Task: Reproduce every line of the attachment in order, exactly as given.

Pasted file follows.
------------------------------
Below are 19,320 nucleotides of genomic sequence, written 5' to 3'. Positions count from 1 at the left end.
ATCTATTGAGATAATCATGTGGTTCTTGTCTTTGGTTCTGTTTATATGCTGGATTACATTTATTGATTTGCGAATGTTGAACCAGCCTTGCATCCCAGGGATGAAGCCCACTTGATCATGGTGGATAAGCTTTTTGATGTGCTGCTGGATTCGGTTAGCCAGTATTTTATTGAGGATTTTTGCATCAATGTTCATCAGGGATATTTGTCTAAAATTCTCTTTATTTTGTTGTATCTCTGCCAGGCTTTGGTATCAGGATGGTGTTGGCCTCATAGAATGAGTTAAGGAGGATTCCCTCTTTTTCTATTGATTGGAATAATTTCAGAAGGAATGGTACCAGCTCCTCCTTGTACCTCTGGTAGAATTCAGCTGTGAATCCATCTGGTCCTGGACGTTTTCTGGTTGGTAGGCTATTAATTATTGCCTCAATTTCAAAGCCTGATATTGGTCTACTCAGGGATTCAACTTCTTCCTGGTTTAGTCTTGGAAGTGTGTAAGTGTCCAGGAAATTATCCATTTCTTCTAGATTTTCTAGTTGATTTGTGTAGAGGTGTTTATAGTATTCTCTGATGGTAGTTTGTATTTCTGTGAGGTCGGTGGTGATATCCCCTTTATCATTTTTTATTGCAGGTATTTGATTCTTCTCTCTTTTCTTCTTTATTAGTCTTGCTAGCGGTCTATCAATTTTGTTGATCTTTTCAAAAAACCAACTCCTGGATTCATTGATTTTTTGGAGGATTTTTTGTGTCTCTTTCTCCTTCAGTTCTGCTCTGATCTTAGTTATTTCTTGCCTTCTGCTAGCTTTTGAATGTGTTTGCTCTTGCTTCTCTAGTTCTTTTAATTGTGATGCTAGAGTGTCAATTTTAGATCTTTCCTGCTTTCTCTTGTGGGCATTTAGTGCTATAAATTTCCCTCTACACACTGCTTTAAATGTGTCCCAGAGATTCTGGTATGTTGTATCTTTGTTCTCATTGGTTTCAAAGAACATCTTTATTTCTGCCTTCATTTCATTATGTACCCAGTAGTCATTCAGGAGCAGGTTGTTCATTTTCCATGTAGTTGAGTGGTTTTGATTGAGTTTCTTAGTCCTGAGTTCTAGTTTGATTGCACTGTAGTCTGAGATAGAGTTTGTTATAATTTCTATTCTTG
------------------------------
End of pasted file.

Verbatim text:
Below are 19,320 nucleotides of genomic sequence, written 5' to 3'. Positions count from 1 at the left end.
ATCTATTGAGATAATCATGTGGTTCTTGTCTTTGGTTCTGTTTATATGCTGGATTACATTTATTGATTTGCGAATGTTGAACCAGCCTTGCATCCCAGGGATGAAGCCCACTTGATCATGGTGGATAAGCTTTTTGATGTGCTGCTGGATTCGGTTAGCCAGTATTTTATTGAGGATTTTTGCATCAATGTTCATCAGGGATATTTGTCTAAAATTCTCTTTATTTTGTTGTATCTCTGCCAGGCTTTGGTATCAGGATGGTGTTGGCCTCATAGAATGAGTTAAGGAGGATTCCCTCTTTTTCTATTGATTGGAATAATTTCAGAAGGAATGGTACCAGCTCCTCCTTGTACCTCTGGTAGAATTCAGCTGTGAATCCATCTGGTCCTGGACGTTTTCTGGTTGGTAGGCTATTAATTATTGCCTCAATTTCAAAGCCTGATATTGGTCTACTCAGGGATTCAACTTCTTCCTGGTTTAGTCTTGGAAGTGTGTAAGTGTCCAGGAAATTATCCATTTCTTCTAGATTTTCTAGTTGATTTGTGTAGAGGTGTTTATAGTATTCTCTGATGGTAGTTTGTATTTCTGTGAGGTCGGTGGTGATATCCCCTTTATCATTTTTTATTGCAGGTATTTGATTCTTCTCTCTTTTCTTCTTTATTAGTCTTGCTAGCGGTCTATCAATTTTGTTGATCTTTTCAAAAAACCAACTCCTGGATTCATTGATTTTTTGGAGGATTTTTTGTGTCTCTTTCTCCTTCAGTTCTGCTCTGATCTTAGTTATTTCTTGCCTTCTGCTAGCTTTTGAATGTGTTTGCTCTTGCTTCTCTAGTTCTTTTAATTGTGATGCTAGAGTGTCAATTTTAGATCTTTCCTGCTTTCTCTTGTGGGCATTTAGTGCTATAAATTTCCCTCTACACACTGCTTTAAATGTGTCCCAGAGATTCTGGTATGTTGTATCTTTGTTCTCATTGGTTTCAAAGAACATCTTTATTTCTGCCTTCATTTCATTATGTACCCAGTAGTCATTCAGGAGCAGGTTGTTCATTTTCCATGTAGTTGAGTGGTTTTGATTGAGTTTCTTAGTCCTGAGTTCTAGTTTGATTGCACTGTAGTCTGAGATAGAGTTTGTTATAATTTCTATTCTTG